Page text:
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Review: The Wolves Of Winter by Tyrell Johnson

The Wolves Of Winter
Tyrell Johnson
Harlequin AUS
2018, 320p
Copy courtesy of the publisher via NetGalley

Blurb {from the publisher/}:

A captivating tale of humanity pushed beyond its breaking point, of family and bonds of love forged when everything is lost, and of a heroic young woman who crosses a frozen landscape to find her destiny. This debut novel is written in a post-apocalyptic tradition that spans The Hunger Games and Station Eleven but blazes its own distinctive path.

Forget the old days. Forget summer. Forget warmth. Forget anything that doesn’t help you survive in the endless white wilderness beyond the edges of a fallen world.

Lynn McBride has learned much since society collapsed in the face of nuclear war and the relentless spread of disease. As the memories of her old life continue to haunt, she’s been forced to forge ahead in the snow-drifted Canadian Yukon, learning how to hunt and trap and slaughter.

But her fragile existence is about to be shattered. Shadows of the world before have found her tiny community—most prominently in the enigmatic figure of Jax, who brings with him dark secrets of the past and sets in motion a chain of events that will call Lynn to a role she never imagined.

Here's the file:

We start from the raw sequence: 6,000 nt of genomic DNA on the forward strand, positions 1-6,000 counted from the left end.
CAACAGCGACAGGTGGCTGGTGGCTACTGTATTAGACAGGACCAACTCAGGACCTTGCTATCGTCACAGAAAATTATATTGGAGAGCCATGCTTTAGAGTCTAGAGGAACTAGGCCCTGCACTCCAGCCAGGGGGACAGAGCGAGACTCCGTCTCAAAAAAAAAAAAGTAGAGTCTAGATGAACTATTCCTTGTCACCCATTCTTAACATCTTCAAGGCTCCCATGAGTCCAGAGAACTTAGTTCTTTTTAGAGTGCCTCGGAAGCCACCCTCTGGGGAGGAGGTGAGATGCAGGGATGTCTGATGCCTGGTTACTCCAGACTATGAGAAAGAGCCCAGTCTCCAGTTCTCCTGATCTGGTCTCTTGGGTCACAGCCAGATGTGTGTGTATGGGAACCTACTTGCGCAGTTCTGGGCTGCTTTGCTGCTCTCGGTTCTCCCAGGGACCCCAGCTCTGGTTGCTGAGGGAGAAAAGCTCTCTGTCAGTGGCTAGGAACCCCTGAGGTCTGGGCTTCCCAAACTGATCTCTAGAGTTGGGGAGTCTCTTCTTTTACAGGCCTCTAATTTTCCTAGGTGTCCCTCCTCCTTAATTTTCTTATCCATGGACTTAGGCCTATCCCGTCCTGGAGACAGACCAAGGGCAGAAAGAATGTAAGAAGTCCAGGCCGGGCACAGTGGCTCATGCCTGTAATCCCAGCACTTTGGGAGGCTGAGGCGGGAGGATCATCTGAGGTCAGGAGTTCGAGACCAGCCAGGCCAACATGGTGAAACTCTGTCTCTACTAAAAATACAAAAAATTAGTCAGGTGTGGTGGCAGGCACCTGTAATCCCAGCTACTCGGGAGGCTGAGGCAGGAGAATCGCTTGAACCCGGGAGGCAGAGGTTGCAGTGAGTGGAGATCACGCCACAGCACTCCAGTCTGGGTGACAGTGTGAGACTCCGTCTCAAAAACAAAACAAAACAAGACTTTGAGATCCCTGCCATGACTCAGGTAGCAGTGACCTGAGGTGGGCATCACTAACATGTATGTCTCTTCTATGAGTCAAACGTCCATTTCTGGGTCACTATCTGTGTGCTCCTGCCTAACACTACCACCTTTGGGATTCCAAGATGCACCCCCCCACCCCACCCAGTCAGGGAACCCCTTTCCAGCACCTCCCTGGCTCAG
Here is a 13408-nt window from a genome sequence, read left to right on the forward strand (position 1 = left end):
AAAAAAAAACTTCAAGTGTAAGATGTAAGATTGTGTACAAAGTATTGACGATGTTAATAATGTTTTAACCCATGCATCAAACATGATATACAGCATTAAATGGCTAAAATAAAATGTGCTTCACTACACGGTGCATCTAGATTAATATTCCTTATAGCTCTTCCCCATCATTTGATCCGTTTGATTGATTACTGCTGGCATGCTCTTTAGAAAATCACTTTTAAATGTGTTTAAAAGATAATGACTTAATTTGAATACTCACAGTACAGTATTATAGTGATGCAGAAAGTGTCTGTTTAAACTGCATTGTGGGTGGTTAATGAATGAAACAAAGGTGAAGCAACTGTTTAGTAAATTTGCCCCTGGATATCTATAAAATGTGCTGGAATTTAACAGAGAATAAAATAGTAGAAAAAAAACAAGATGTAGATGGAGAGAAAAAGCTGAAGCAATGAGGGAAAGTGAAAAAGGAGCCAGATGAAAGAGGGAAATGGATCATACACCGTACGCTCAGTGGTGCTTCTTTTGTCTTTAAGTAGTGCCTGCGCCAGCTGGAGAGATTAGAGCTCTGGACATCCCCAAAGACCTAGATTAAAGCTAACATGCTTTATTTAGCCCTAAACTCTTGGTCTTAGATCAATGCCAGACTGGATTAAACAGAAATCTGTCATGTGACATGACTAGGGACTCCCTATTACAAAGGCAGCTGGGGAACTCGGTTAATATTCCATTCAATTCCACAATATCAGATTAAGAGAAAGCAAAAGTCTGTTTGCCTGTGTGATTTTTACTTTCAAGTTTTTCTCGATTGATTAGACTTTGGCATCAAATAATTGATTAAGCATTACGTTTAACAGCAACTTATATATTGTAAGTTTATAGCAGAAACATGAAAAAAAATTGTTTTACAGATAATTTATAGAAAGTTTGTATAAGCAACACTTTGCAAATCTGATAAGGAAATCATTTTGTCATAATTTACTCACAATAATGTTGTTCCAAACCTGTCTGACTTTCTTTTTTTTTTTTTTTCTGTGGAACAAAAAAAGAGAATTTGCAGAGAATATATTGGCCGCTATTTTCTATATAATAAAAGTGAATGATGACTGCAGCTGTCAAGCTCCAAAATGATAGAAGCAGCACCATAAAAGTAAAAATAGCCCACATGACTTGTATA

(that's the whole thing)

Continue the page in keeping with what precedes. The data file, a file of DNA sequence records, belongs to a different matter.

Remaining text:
Simultaneously a heartbreakingly sympathetic portrait of a young woman searching for the answer to who she is meant to be and a frightening vision of a merciless new world in which desperation rules, The Wolves of Winter is enveloping, propulsive, and poignant.

There were a couple of things that made me want to read this book. Firstly, I love a post-apocalyptic story and this sounded surprisingly plausible in the current climate and political situation. Also, the setting. I’m pretty obsessed with areas like Alaska and northern Canada and the way in which people adapt to survive in those environments. I love watching TV shows and reading books that are set in remote and harsh locations. I also am interested in reading anything homesteader or self-sufficient lifestyle.

In The Wolves Of Winter, first the bombs started as the world powers struggled for supremacy. Then a mysterious virus known as the Asian flu wiped out epic numbers of the world’s population. Those that hadn’t died within a few weeks of being exposed to the virus were generally considered to be immune but few had ever recovered. Lynn and her family had retreated to Alaska even before the first signs of trouble, her father’s work having alerted him to problems. Then they retreated further to the Yukon, building cabins and surviving on potatoes, carrots and what they could catch and kill. Their location is isolated, only a neighbour nearby so when Lynn runs into a man whilst out in the woods, it’s unusual. Very unusual. And when more men come looking for him, it ends in an ugly way.